Today I was reading a very interesting and invigorating article on the Scriptures. It is N.T. Wright's 1991 article (from Vox Evangelica) called "How Can the Bible be Authoritative?" Even though I have yet to read the rebuttals to his views, I am posting a couple excerpts because, well, I like them so much.
"Suppose there exists a Shakespeare play whose fifth act had been lost.... The first four acts, existing as they did, would be the undoubted 'authority' for [producing a fifth].
Anyone could properly object to the new improvisation on the grounds that this or that character was now behaving inconsistently .... This 'authority' of the first four acts would not consist in an implicit command that the actors should repeat the earlier parts over and over again. It would consist in the fact of an as yet unfinished drama, which contained its own impetus, its own forward movement ... [which would be put] into effect by speaking and acting with both innovation and consistency."
Wright goes on to suggest that in this illustration Christianity could see Creation, Fall, Israel, and Jesus as the first four acts and the current church age as the fifth, and the Bible's authority would be seen in much the same way as Shakespeare's hypothetical first four acts.
Interesting. I am sure this metaphor fails in some ways, but I like it. If this sounds intriguing to you at all I highly recommend that you check out the full article here.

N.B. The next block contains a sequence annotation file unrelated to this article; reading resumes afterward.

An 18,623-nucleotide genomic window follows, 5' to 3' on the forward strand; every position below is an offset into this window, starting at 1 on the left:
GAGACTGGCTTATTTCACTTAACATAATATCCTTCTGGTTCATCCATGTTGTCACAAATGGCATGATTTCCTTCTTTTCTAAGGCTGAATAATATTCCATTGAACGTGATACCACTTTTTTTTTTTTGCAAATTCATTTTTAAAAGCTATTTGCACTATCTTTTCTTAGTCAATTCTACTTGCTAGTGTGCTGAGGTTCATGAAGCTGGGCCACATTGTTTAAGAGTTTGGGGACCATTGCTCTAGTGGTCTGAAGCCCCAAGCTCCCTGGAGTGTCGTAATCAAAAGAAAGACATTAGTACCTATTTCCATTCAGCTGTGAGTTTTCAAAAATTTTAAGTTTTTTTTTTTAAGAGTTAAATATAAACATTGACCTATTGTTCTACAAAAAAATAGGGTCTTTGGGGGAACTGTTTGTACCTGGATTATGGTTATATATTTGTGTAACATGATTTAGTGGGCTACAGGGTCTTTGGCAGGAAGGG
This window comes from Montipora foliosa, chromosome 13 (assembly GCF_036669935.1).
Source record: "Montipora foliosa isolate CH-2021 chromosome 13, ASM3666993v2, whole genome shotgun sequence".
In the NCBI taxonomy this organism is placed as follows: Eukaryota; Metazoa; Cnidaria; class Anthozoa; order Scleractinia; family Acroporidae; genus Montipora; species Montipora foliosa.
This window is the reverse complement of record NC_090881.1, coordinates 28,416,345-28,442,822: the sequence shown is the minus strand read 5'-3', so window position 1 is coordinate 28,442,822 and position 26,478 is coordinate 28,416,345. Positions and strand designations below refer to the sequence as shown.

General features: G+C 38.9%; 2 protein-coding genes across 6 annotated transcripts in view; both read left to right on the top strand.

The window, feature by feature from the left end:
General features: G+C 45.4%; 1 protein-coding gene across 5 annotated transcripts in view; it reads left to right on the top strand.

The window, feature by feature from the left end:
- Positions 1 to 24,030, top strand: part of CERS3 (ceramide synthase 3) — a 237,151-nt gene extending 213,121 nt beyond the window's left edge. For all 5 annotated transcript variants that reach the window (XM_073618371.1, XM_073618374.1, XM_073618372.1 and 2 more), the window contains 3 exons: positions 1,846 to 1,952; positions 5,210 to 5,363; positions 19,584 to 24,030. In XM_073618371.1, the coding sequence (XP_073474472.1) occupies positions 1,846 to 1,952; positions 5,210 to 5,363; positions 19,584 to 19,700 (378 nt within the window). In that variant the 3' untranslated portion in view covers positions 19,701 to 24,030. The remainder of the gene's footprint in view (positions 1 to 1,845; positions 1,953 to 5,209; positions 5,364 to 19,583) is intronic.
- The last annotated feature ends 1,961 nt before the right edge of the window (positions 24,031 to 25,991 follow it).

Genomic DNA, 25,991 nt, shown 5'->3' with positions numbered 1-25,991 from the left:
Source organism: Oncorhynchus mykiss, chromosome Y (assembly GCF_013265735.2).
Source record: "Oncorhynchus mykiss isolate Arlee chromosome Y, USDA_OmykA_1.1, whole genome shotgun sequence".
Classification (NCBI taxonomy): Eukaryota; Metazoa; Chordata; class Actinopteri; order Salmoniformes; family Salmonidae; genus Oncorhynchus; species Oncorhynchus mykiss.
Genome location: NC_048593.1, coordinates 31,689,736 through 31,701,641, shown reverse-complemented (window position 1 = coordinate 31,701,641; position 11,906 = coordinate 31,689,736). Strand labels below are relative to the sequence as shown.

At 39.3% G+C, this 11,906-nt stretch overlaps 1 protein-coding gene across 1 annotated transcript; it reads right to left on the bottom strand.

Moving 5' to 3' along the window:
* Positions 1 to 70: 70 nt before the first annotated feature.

"God does not ... want to put people into little boxes and keep them safe and sound. It is, after all, possible to be so sound that you're sound asleep. I am not in favour of unsoundness; but soundness means health, and health means growth, and growth means life and vigour and new directions. The little boxes in which you put people and keep them under control are called coffins.
We read scripture not in order to avoid life and growth. God forgive us that we have done that in some of our traditions. Nor do we read scripture in order to avoid thought and action, or to be crushed, or squeezed, or confined into a de-humanizing shape, but in order to die and rise again in our minds.
Because, again and again, we find that, as we submit to scripture, as we wrestle with the bits that don't make sense, and as we burst through to a new sense that we haven't thought of or seen before, God breathes into our nostrils his own breath -- the breath of life. And we become living beings -- a church recreated in his image, more fully human, thinking, alive beings."
Thank you NT Wright for honestly addressing good questions and for giving provocative and thoughtful answers.